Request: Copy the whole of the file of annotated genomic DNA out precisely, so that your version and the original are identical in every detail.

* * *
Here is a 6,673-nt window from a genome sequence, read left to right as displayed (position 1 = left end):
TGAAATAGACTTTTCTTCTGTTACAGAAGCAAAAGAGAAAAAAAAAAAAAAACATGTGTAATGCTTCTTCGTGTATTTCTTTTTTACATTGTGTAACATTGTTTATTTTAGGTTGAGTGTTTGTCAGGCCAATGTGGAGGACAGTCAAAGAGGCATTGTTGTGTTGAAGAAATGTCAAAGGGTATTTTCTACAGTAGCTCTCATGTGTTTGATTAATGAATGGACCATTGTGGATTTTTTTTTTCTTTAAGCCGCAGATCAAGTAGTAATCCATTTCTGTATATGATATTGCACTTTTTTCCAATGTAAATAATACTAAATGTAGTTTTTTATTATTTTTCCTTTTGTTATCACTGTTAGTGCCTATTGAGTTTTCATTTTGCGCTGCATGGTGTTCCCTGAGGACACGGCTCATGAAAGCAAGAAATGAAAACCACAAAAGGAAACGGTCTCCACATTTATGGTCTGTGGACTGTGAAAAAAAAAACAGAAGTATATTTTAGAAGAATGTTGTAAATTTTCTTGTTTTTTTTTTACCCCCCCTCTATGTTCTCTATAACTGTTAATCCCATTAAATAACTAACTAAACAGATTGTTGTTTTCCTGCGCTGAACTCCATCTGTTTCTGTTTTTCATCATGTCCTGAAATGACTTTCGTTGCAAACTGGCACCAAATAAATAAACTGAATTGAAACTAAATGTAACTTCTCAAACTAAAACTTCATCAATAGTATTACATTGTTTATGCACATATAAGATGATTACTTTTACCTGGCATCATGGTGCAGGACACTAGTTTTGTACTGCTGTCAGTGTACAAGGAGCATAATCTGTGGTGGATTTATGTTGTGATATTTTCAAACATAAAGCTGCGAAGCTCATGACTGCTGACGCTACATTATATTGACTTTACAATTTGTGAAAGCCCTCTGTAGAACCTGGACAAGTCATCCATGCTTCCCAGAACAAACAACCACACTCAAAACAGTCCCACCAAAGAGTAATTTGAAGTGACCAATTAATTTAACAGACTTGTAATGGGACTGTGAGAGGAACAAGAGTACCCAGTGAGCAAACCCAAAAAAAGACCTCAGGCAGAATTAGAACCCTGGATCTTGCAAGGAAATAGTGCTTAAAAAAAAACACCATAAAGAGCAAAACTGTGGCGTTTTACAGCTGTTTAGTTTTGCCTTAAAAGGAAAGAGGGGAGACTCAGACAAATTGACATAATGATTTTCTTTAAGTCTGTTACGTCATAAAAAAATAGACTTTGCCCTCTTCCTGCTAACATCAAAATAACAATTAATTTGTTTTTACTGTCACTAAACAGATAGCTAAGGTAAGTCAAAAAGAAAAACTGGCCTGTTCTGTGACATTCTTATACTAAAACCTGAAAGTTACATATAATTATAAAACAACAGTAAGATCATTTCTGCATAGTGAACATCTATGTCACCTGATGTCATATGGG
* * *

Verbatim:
Here is a 6,673-nt window from a genome sequence, read left to right as displayed (position 1 = left end):
TGAAATAGACTTTTCTTCTGTTACAGAAGCAAAAGAGAAAAAAAAAAAAAAACATGTGTAATGCTTCTTCGTGTATTTCTTTTTTACATTGTGTAACATTGTTTATTTTAGGTTGAGTGTTTGTCAGGCCAATGTGGAGGACAGTCAAAGAGGCATTGTTGTGTTGAAGAAATGTCAAAGGGTATTTTCTACAGTAGCTCTCATGTGTTTGATTAATGAATGGACCATTGTGGATTTTTTTTTTCTTTAAGCCGCAGATCAAGTAGTAATCCATTTCTGTATATGATATTGCACTTTTTTCCAATGTAAATAATACTAAATGTAGTTTTTTATTATTTTTCCTTTTGTTATCACTGTTAGTGCCTATTGAGTTTTCATTTTGCGCTGCATGGTGTTCCCTGAGGACACGGCTCATGAAAGCAAGAAATGAAAACCACAAAAGGAAACGGTCTCCACATTTATGGTCTGTGGACTGTGAAAAAAAAAACAGAAGTATATTTTAGAAGAATGTTGTAAATTTTCTTGTTTTTTTTTTACCCCCCCTCTATGTTCTCTATAACTGTTAATCCCATTAAATAACTAACTAAACAGATTGTTGTTTTCCTGCGCTGAACTCCATCTGTTTCTGTTTTTCATCATGTCCTGAAATGACTTTCGTTGCAAACTGGCACCAAATAAATAAACTGAATTGAAACTAAATGTAACTTCTCAAACTAAAACTTCATCAATAGTATTACATTGTTTATGCACATATAAGATGATTACTTTTACCTGGCATCATGGTGCAGGACACTAGTTTTGTACTGCTGTCAGTGTACAAGGAGCATAATCTGTGGTGGATTTATGTTGTGATATTTTCAAACATAAAGCTGCGAAGCTCATGACTGCTGACGCTACATTATATTGACTTTACAATTTGTGAAAGCCCTCTGTAGAACCTGGACAAGTCATCCATGCTTCCCAGAACAAACAACCACACTCAAAACAGTCCCACCAAAGAGTAATTTGAAGTGACCAATTAATTTAACAGACTTGTAATGGGACTGTGAGAGGAACAAGAGTACCCAGTGAGCAAACCCAAAAAAAGACCTCAGGCAGAATTAGAACCCTGGATCTTGCAAGGAAATAGTGCTTAAAAAAAAACACCATAAAGAGCAAAACTGTGGCGTTTTACAGCTGTTTAGTTTTGCCTTAAAAGGAAAGAGGGGAGACTCAGACAAATTGACATAATGATTTTCTTTAAGTCTGTTACGTCATAAAAAAATAGACTTTGCCCTCTTCCTGCTAACATCAAAATAACAATTAATTTGTTTTTACTGTCACTAAACAGATAGCTAAGGTAAGTCAAAAAGAAAAACTGGCCTGTTCTGTGACATTCTTATACTAAAACCTGAAAGTTACATATAATTATAAAACAACAGTAAGATCATTTCTGCATAGTGAACATCTATGTCACCTGATGTCATATGGG